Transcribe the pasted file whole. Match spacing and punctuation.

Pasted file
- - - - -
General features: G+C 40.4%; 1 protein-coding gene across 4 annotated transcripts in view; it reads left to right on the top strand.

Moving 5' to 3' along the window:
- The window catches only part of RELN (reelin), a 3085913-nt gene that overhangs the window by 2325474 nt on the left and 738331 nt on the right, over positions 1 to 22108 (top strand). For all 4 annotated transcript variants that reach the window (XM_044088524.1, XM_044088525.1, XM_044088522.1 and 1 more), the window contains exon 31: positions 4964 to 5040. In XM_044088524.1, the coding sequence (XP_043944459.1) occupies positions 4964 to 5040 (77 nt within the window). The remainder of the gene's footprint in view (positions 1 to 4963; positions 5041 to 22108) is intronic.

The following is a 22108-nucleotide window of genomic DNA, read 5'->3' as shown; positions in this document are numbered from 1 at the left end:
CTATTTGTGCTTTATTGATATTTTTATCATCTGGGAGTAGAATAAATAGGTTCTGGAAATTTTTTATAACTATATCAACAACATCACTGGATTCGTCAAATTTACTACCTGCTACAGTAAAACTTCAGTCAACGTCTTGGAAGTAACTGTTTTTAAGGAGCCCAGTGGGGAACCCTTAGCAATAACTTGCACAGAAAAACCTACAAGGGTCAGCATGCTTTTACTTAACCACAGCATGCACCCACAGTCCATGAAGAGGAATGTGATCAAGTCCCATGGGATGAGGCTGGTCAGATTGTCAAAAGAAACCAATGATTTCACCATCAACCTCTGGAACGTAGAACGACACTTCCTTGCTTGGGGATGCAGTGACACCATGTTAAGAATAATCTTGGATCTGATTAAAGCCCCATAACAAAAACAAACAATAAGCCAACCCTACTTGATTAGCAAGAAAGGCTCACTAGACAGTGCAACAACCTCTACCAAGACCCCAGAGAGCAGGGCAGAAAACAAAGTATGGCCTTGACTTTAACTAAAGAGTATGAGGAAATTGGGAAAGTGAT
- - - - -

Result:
General features: G+C 40.4%; 1 protein-coding gene across 4 annotated transcripts in view; it reads left to right on the top strand.

Moving 5' to 3' along the window:
- The window catches only part of RELN (reelin), a 3085913-nt gene that overhangs the window by 2325474 nt on the left and 738331 nt on the right, over positions 1 to 22108 (top strand). For all 4 annotated transcript variants that reach the window (XM_044088524.1, XM_044088525.1, XM_044088522.1 and 1 more), the window contains exon 31: positions 4964 to 5040. In XM_044088524.1, the coding sequence (XP_043944459.1) occupies positions 4964 to 5040 (77 nt within the window). The remainder of the gene's footprint in view (positions 1 to 4963; positions 5041 to 22108) is intronic.

The following is a 22108-nucleotide window of genomic DNA, read 5'->3' as shown; positions in this document are numbered from 1 at the left end:
CTATTTGTGCTTTATTGATATTTTTATCATCTGGGAGTAGAATAAATAGGTTCTGGAAATTTTTTATAACTATATCAACAACATCACTGGATTCGTCAAATTTACTACCTGCTACAGTAAAACTTCAGTCAACGTCTTGGAAGTAACTGTTTTTAAGGAGCCCAGTGGGGAACCCTTAGCAATAACTTGCACAGAAAAACCTACAAGGGTCAGCATGCTTTTACTTAACCACAGCATGCACCCACAGTCCATGAAGAGGAATGTGATCAAGTCCCATGGGATGAGGCTGGTCAGATTGTCAAAAGAAACCAATGATTTCACCATCAACCTCTGGAACGTAGAACGACACTTCCTTGCTTGGGGATGCAGTGACACCATGTTAAGAATAATCTTGGATCTGATTAAAGCCCCATAACAAAAACAAACAATAAGCCAACCCTACTTGATTAGCAAGAAAGGCTCACTAGACAGTGCAACAACCTCTACCAAGACCCCAGAGAGCAGGGCAGAAAACAAAGTATGGCCTTGACTTTAACTAAAGAGTATGAGGAAATTGGGAAAGTGAT